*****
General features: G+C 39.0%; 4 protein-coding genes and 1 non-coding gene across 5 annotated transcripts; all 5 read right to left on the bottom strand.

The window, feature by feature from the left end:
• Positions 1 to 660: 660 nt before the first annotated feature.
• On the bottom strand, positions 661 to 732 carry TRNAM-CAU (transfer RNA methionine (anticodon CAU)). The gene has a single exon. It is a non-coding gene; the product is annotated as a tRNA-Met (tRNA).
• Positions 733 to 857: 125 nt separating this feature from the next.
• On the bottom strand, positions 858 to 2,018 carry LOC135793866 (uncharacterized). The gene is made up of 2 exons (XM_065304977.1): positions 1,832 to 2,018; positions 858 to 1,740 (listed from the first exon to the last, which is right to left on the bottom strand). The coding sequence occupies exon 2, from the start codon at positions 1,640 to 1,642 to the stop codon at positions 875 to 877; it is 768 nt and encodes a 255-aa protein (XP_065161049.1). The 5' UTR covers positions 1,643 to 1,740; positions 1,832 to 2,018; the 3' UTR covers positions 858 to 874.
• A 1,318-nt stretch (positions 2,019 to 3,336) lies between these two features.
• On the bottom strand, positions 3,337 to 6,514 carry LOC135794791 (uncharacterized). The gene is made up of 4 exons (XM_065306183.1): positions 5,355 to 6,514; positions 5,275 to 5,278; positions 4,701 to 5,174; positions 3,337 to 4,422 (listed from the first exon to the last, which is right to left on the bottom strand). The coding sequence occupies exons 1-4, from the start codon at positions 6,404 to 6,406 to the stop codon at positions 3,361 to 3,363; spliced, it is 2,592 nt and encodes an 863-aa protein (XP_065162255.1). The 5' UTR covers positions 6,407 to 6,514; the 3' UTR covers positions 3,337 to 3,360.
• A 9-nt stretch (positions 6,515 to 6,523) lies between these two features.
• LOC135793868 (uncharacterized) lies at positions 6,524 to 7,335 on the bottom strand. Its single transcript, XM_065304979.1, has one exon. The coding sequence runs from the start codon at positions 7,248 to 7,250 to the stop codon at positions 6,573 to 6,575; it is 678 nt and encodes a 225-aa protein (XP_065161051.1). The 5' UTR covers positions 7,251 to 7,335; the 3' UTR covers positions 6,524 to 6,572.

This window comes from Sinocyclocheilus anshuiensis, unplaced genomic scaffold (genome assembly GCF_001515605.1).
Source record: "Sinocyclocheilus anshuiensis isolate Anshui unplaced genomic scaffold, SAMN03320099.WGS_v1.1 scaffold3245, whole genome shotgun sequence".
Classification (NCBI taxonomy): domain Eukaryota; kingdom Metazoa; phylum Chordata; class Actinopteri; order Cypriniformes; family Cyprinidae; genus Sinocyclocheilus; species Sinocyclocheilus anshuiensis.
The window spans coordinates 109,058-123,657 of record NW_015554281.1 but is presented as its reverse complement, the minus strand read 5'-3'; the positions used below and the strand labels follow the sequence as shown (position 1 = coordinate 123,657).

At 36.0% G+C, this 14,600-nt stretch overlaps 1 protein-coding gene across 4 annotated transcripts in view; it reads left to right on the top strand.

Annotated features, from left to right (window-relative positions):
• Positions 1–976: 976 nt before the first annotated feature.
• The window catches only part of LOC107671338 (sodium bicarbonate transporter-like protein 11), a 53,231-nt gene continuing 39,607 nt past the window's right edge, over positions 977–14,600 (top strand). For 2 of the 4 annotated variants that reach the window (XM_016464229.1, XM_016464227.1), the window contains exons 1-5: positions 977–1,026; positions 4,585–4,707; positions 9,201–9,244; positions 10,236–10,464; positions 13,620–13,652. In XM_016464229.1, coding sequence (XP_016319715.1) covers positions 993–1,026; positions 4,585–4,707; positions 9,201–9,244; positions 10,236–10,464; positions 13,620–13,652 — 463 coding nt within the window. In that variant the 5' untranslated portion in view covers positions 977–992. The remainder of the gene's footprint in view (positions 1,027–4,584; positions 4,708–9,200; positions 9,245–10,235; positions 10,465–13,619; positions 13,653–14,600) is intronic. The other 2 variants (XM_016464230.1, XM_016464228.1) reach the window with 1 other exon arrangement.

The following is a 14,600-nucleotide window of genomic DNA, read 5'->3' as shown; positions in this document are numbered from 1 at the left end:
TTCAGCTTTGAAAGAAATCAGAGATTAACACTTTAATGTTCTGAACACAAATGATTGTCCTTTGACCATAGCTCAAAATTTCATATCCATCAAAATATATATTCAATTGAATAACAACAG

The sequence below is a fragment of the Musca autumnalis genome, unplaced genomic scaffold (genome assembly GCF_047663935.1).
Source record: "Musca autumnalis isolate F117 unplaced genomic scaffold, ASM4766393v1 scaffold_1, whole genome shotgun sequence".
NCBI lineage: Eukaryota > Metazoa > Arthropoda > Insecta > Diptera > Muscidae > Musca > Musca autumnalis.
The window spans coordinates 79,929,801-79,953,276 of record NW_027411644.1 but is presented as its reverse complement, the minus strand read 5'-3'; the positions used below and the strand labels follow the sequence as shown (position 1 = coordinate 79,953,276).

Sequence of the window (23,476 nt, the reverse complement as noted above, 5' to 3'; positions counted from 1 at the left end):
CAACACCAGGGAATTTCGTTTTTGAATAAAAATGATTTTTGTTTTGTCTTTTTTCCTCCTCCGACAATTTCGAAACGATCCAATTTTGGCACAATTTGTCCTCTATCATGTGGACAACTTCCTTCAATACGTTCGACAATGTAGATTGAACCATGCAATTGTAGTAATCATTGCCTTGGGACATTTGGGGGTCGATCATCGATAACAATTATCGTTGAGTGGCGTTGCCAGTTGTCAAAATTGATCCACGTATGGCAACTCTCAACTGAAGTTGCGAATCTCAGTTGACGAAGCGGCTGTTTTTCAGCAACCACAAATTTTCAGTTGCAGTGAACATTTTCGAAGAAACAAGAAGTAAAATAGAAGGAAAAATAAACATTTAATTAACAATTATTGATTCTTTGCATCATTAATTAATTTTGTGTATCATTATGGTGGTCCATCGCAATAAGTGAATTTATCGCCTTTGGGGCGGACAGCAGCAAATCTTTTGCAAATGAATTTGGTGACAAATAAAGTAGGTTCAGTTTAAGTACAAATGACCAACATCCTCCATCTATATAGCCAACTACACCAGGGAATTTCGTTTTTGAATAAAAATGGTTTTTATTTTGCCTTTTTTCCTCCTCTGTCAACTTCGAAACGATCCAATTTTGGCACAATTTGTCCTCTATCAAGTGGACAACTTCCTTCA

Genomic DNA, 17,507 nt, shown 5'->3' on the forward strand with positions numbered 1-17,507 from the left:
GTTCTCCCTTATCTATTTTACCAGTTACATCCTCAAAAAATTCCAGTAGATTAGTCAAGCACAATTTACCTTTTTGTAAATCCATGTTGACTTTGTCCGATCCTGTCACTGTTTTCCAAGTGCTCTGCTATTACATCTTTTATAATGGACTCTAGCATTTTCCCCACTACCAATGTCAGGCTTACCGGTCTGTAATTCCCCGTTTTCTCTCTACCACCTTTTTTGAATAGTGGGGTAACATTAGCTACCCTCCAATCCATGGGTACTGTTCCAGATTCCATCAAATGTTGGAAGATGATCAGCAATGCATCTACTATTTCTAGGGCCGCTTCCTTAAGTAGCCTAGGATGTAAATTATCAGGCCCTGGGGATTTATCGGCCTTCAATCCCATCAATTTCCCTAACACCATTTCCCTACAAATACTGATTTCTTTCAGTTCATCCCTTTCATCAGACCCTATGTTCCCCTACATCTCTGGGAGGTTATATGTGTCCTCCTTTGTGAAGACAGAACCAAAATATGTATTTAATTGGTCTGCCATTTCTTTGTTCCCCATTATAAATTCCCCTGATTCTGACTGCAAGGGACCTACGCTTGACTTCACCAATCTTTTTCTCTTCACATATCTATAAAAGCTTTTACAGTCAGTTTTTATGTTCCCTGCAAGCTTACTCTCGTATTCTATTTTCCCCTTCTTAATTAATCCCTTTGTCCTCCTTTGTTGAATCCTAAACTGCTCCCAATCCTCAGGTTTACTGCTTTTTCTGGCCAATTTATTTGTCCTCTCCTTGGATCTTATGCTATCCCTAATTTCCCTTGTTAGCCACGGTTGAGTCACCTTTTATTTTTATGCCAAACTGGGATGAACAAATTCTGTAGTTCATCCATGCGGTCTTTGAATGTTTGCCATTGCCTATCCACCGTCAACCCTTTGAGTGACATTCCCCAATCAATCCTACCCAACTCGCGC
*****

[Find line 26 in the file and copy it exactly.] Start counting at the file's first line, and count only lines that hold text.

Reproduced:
CAACACCAGGGAATTTCGTTTTTGAATAAAAATGATTTTTGTTTTGTCTTTTTTCCTCCTCCGACAATTTCGAAACGATCCAATTTTGGCACAATTTGTCCTCTATCATGTGGACAACTTCCTTCAATACGTTCGACAATGTAGATTGAACCATGCAATTGTAGTAATCATTGCCTTGGGACATTTGGGGGTCGATCATCGATAACAATTATCGTTGAGTGGCGTTGCCAGTTGTCAAAATTGATCCACGTATGGCAACTCTCAACTGAAGTTGCGAATCTCAGTTGACGAAGCGGCTGTTTTTCAGCAACCACAAATTTTCAGTTGCAGTGAACATTTTCGAAGAAACAAGAAGTAAAATAGAAGGAAAAATAAACATTTAATTAACAATTATTGATTCTTTGCATCATTAATTAATTTTGTGTATCATTATGGTGGTCCATCGCAATAAGTGAATTTATCGCCTTTGGGGCGGACAGCAGCAAATCTTTTGCAAATGAATTTGGTGACAAATAAAGTAGGTTCAGTTTAAGTACAAATGACCAACATCCTCCATCTATATAGCCAACTACACCAGGGAATTTCGTTTTTGAATAAAAATGGTTTTTATTTTGCCTTTTTTCCTCCTCTGTCAACTTCGAAACGATCCAATTTTGGCACAATTTGTCCTCTATCAAGTGGACAACTTCCTTCA